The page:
The workgroup looked for other sources of beach use or swimming information regarding the Great Lakes and Territories. Not finding such information, the workgroup then considered whether it could estimate the number of people who swim at beaches on the Great Lakes and the Territories by projecting a ratio between the NSRE report data and coastal population data for marine States and then applying this ratio to the coastal population for the Great Lakes States and the Territories. This process could replace use of the year 2000 coastal county population data on the distribution of funds in the allocation formula.
However, application of those ratios produced results in some instances that seemed inappropriate to the workgroup. For example, applying the ratio to estimate the number of people swimming in the Chicago area was about 50% higher than the NSRE data for the New York City area. Applying the ratio to Puerto Rico gave a result that was only slightly higher than the NSRE data for California. EPA discussed the consequences of using the ratio to estimate the number of people swimming at Great Lakes and Territorial beaches with representatives from Great Lakes States and EPA Region 9 personnel representing the Pacific Territories. The representatives suggested that the ratio estimates should be based on known local information if available. Thus, EPA is now working with the National Oceanic and Atmospheric Administration to address the need for an update to the NSRE that would obtain information about Great Lakes beaches.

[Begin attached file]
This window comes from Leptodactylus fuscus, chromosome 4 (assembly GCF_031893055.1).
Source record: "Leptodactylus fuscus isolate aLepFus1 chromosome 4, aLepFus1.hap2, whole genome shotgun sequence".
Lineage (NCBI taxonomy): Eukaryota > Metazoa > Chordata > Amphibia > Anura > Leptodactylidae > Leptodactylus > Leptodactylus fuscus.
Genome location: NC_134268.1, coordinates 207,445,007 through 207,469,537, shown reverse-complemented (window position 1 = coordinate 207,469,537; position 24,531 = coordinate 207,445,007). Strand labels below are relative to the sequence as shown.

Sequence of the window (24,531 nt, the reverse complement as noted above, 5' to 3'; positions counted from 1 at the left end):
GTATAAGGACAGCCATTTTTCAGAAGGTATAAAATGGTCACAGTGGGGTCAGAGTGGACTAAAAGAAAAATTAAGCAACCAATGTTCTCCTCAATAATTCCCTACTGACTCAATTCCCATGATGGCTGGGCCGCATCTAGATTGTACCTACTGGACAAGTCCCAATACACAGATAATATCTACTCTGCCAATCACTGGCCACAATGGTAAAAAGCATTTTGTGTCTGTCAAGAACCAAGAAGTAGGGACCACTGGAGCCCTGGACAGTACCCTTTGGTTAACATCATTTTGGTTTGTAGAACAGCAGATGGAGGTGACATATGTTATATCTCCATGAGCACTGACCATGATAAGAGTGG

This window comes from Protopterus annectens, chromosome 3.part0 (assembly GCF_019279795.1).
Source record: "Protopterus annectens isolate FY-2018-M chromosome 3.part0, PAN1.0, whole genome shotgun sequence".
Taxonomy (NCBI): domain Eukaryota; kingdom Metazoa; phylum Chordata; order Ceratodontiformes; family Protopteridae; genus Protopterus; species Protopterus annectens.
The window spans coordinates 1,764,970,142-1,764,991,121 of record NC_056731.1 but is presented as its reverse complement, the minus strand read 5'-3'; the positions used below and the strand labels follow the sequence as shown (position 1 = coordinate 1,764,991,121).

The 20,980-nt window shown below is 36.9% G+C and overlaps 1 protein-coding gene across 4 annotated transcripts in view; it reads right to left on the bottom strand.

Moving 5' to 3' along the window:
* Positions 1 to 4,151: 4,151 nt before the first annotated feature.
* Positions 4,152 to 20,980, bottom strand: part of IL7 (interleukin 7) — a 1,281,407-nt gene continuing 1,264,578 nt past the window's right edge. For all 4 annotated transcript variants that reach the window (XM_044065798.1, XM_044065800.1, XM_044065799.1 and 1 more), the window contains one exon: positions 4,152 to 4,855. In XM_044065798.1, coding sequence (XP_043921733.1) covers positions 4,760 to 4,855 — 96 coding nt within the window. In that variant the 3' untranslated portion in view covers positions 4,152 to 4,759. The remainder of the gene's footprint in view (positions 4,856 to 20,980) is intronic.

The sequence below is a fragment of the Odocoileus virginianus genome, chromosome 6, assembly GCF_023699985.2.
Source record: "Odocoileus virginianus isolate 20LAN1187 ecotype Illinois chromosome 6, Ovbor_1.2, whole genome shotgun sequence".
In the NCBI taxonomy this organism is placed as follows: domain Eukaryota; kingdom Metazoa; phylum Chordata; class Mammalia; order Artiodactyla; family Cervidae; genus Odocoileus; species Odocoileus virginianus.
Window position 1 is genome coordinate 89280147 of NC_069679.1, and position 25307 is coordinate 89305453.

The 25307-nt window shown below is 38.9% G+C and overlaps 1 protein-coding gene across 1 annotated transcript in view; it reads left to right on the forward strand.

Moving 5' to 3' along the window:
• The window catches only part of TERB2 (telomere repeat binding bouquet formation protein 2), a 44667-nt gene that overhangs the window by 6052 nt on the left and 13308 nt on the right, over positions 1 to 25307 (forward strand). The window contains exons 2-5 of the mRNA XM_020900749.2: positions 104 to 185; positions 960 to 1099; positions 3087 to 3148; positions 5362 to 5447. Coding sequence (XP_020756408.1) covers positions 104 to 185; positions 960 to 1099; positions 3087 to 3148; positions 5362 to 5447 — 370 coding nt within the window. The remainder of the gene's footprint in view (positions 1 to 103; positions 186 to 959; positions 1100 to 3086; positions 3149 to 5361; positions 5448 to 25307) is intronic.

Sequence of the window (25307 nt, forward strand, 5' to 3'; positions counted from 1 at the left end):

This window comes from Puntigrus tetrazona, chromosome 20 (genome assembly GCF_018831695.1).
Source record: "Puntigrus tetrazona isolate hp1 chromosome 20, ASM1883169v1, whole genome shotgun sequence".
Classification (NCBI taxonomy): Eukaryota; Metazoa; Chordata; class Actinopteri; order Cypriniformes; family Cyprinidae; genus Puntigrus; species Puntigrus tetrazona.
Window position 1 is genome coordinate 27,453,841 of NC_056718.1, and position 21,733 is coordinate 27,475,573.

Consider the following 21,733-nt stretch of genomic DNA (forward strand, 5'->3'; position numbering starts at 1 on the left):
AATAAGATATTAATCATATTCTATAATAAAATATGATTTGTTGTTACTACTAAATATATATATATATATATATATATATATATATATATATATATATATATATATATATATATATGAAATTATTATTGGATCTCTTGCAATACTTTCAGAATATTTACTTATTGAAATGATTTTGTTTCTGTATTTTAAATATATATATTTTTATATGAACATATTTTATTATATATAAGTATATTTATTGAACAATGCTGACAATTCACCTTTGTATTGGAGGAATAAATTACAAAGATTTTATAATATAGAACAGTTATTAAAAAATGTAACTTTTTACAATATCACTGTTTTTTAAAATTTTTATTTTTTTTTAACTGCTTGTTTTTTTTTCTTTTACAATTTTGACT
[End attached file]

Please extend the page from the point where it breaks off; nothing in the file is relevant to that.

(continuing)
As was the case with the beach length data, the workgroup categorized the beach use data to minimize the effect of any imprecision in the data or inconsistencies in reporting on the allocation formula calculations. By grouping the data into categories, beach use totals that are relatively close in magnitude would be considered to be the same magnitude. The beach use data tended to fall into four groups: fewer than 1 million swimmers, 1-4 million swimmers, 4-8 million swimmers, and greater than 8 million swimmers.
C. What Potential Solutions Were Developed?
From these evaluations of the components of the formula, the workgroup formed four options for a revised formula. The options were designed to overcome the two primary issues with the current allocation formula: the overly-large influence of the beach season component of the formula at the current level of appropriations, and the shortcomings of the surrogates for beach use and beach length. To reduce the influence of the beach season component, reductions in this component by either $50,000 or $100,000 per state were considered. To overcome the shortcomings of the current indices for beach miles and beach use, EPA considered monitored beaches as a surrogate for the beach season length factor and the NSRE data as a surrogate for the beach use factor. The options differ in that they investigate different combinations of reducing the beach season length and the effect of grouping monitored beach mile and NSRE use data within range categories as replacements for the surrogates as shown in Table 5. Grouping, as opposed to calculating an allocation based on discrete beach mile and use data, is more tolerant of imprecision in measurement while reflecting the effects of broader variation for this type of purpose.
|For option—||The beach season component is reduced by—||The monitored beach miles data for the component is—||The NSRE data for the beach use component is—|
|* 5 Groupings: less than 32 miles, 32-63 miles, 64-249 miles, 250-500 miles, and greater than 500 miles.|
|**5 Groupings: fewer than 1 million swimmers, 1-4 million swimmers, 4-8 million swimmers, and greater than 8 million swimmers.|